Over three quarters of a million bicycles are currently languishing unused by Scots, according to statistics from Cycling Scotland.
The organisation is encouraging Scots to remedy the situation and make use of those bikes hidden away in sheds and garages in time for TGB Bike Week, starting this Saturday. Scotland is set to see more than 200 events over the course of this year’s Bike Week.
While there are 850,000 unusued bikes in the nation – thought to be in good condition with only a small proportion requiring minor repairs – around 40 per cent of Scottish households do have bicycles that are in regular use.
Well over a third of Scottish bike owners actively cycle every week and 60 per cent of those households own one or more bikes. Over half (54 per cent) of the Scots surveyed believed that cycling was an ideal way to improve health and lifestyle.
Key influencing factors in encouraging Scots to saddle up were found to be saving money (31 per cent), more family time (25 per cent), environmental benefits (24 per cent) and – patriotically – helping Scotland become a cycling nation (16 per cent).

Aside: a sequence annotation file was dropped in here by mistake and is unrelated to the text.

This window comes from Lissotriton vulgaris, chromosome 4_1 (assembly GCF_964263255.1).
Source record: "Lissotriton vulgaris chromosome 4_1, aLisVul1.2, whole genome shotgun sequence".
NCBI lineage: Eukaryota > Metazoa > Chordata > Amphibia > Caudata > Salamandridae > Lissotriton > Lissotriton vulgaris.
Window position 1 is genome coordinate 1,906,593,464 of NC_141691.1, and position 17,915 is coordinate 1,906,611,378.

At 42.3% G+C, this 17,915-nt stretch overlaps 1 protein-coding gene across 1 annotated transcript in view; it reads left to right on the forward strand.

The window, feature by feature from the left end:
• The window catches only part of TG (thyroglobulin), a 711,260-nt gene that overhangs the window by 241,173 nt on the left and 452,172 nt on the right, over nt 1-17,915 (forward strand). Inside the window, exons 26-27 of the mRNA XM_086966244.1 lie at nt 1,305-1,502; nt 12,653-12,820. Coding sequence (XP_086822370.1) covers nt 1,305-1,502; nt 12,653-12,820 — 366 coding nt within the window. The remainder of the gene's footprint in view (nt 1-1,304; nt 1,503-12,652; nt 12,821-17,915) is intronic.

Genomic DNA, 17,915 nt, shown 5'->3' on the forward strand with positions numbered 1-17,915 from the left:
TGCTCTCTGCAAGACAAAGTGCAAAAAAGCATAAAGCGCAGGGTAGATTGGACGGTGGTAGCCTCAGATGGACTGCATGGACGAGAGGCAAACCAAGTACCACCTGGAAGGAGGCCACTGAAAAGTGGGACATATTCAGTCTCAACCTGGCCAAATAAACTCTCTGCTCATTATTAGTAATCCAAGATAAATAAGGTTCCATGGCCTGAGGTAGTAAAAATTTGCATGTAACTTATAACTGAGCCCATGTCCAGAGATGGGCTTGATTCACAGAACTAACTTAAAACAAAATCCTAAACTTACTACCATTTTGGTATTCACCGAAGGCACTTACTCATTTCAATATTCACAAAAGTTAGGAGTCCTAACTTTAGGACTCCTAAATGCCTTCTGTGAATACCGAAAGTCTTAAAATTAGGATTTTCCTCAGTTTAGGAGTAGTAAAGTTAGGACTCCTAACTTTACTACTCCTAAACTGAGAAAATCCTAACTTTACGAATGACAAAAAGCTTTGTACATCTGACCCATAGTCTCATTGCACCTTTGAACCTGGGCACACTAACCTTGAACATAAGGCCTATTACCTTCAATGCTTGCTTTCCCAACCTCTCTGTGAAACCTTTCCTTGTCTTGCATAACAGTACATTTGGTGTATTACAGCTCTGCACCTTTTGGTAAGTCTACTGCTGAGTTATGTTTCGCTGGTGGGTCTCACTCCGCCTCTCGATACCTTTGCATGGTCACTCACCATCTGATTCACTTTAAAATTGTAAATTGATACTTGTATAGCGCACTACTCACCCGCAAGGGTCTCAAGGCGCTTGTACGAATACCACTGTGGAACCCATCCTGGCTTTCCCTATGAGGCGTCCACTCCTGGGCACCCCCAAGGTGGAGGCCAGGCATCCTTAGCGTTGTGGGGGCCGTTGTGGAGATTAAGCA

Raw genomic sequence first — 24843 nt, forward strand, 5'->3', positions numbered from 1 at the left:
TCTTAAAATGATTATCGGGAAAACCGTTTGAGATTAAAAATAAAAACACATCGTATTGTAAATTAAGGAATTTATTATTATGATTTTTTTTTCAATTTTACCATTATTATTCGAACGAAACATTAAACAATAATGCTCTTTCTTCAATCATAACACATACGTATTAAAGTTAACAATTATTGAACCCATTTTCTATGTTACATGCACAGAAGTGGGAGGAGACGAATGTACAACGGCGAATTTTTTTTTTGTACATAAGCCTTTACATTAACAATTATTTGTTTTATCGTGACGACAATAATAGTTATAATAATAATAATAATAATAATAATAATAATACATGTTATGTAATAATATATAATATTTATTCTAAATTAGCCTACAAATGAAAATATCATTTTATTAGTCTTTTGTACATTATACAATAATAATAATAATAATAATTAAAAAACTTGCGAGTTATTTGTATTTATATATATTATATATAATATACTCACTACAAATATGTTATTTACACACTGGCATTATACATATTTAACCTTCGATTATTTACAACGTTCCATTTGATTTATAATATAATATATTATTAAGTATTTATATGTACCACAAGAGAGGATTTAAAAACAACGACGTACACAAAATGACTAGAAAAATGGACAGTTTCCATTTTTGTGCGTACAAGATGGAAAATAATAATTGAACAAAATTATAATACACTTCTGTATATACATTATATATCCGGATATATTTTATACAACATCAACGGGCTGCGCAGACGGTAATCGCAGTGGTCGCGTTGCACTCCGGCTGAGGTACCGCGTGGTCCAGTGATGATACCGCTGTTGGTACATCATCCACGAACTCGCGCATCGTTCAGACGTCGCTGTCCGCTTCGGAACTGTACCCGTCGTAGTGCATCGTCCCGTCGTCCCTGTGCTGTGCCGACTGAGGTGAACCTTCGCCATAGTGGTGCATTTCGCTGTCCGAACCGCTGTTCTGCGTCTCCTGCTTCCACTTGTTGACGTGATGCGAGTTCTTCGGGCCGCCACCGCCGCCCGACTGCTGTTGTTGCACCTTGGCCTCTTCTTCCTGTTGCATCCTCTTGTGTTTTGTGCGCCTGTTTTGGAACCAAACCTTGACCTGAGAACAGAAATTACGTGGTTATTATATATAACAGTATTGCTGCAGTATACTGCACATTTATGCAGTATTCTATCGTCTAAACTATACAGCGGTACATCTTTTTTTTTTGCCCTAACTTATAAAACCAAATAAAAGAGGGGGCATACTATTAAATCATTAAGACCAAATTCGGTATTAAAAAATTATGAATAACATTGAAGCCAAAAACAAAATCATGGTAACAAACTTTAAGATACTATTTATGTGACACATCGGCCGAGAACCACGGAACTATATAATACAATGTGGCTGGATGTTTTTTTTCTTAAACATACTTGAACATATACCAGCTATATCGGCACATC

Employment was also found to be a factor that impacted on cycle usage in Scotland. Over half (55 per cent) of healthcare workers cycled everyday, while public sector staff and professional employees were also found to be keen cyclists, according to Cycling Scotland.
Geographically, the Highlands and Islands topped the regular cycle useage poll. 54 per cent used their bikes regularly, while almost a fifth of Fifers have unusued bikes in good condition.
Cycling Scotland chief exec Ian Aitken said: “With so many unused bikes in Scottish households, there is a real opportunity to mobilise people and get Scotland moving. These new findings show how cycling can play a key part in improving the health of Scots and to achieve the aim of saving money and enjoying more family time.
“Bike Week is an ideal time to put these under-used bikes to good use, with over 200 cycling events taken place all over Scotland for cyclists of all ages and abilities, from newcomers to more experienced cyclists.
“This Bike Week we are calling on all Scots to look again at cycling, and those with an unused bike, get it out of the shed or garage, dust it down and find out how good it feels to cycle as part of their everyday lives.”
There’s more on Cycling Scotland and TGB Bike Week here.